Wokism and other stuff

This is just a compendium of small matters that together amount to … a small matter.

Are you alive?

I am 72. I cannot believe how much time has passed, how my childhood is now so far away, and how various events in my life which I thought significant are now ‘distant’. I am not yet old in any sense other than the body does not keep up with the mind. When I went under the knife for surgery on my ankle, they gathered information on me, other surgeries, personal habits, all that stuff, and most importantly, what drugs am I taking? The answer: None. I take an occasional sleeping pill, but that is rare and mostly I don’t even think of it as I fall asleep at night. Other than that … nada. The reaction I got from the young lady at the orthopedic center, who does this for a living and whose clientele are mostly older folks like me … “amazing!”

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A beautiful scam by Viasat

We take satellite TV from Viasat, our only choice. No one else can deliver a signal to us, and our former TV carrier, Centurylink, went to hell on us, claiming its equipment is too old to adequately serve rural customers. This is a situation that has affected customers all over its Western base.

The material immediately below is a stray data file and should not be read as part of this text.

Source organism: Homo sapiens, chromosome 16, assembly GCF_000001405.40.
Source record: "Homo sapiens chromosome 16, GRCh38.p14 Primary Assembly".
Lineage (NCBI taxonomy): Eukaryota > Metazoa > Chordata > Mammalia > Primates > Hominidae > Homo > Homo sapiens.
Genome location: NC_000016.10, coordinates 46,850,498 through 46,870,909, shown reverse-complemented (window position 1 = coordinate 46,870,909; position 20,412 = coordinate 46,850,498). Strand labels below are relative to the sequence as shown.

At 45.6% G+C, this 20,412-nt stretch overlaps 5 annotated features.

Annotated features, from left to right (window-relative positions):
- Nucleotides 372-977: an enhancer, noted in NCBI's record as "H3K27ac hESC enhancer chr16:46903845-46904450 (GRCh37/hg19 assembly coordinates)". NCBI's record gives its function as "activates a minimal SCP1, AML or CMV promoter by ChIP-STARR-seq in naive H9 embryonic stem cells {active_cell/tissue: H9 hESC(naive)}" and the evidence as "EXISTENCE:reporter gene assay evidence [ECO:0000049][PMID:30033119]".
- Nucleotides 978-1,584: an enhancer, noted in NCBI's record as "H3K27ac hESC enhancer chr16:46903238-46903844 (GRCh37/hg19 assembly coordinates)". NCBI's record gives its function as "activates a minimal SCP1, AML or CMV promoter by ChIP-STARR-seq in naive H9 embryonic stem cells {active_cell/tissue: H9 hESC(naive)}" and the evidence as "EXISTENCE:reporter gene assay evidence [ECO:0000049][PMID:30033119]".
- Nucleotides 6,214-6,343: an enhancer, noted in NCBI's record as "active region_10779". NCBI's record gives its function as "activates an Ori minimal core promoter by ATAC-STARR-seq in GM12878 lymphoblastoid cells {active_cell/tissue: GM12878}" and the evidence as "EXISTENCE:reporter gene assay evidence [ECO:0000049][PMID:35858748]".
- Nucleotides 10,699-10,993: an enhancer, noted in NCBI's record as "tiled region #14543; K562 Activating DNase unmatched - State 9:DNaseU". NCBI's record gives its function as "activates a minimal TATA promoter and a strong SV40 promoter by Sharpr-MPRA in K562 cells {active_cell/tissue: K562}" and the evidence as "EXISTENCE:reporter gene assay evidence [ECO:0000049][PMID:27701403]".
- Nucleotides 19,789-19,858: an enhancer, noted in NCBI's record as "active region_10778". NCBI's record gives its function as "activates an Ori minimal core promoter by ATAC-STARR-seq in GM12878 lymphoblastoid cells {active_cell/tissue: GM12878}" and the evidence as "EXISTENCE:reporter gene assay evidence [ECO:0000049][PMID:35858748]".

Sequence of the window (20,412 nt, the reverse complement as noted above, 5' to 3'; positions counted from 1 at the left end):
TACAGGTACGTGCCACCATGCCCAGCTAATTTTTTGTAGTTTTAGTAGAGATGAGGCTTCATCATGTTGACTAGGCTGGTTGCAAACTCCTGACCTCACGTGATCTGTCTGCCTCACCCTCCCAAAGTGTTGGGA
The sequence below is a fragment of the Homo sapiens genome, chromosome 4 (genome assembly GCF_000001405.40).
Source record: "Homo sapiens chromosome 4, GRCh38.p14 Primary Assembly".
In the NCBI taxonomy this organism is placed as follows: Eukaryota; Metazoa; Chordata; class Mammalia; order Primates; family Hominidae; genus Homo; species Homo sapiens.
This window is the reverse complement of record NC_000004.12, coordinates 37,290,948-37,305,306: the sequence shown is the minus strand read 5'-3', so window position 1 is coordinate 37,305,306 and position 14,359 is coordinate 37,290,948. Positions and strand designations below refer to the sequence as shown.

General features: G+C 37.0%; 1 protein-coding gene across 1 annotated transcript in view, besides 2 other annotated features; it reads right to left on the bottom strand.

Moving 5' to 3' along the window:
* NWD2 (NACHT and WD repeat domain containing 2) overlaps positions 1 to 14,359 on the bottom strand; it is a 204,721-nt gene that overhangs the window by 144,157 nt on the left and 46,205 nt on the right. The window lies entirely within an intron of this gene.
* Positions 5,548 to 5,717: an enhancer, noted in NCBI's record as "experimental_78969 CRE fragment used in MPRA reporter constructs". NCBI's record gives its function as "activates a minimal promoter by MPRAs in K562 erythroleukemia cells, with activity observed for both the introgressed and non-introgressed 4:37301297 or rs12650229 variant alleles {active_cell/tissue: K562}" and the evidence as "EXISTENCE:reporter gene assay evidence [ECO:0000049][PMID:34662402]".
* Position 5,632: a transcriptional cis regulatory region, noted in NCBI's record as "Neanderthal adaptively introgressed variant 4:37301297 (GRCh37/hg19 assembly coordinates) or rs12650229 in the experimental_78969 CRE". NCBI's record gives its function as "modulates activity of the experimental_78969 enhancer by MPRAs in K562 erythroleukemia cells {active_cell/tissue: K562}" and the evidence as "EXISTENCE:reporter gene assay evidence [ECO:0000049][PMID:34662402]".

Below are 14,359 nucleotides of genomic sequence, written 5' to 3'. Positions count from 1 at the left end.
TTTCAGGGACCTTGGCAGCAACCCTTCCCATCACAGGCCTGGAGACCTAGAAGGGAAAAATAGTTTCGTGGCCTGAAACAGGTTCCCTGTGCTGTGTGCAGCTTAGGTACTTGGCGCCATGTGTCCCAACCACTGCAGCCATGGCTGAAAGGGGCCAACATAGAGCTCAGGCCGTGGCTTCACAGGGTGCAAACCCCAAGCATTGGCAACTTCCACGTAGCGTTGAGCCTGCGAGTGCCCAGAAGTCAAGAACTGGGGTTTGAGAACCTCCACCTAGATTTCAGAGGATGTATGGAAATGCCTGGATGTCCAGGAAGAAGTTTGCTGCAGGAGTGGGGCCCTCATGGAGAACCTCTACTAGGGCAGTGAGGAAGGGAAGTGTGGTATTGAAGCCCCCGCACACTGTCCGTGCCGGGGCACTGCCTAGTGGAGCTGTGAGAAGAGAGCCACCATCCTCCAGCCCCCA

By and large, Viasat is just adequate. Relying as it does on satellites in geosynchronous orbit (and I know, some say satellites do not exist – I remain unconvinced) at 22,236 miles above the planet, there is a natural signal delay. We first noticed this as our phone signal, which we had connected to the Viasat router, was unusable because of a talk over delay. Same with our cell phones, so we 1) had to go back to Centurylink for land line service, adding $50 monthly to our cost of service from Viasat, and 2) had to turn off our cell phone reliance on the Viasat signal too, using T-Mobile and its weak signal to the house for cell service. In the end we were overpaying Viasat for services they could not deliver. But we had no choice other than to go bare or return to DirectTV and their overpriced service, wanting us to purchase 60+ channels when we only watch one or two. That business model is either dead or dying but they refuse to let it go.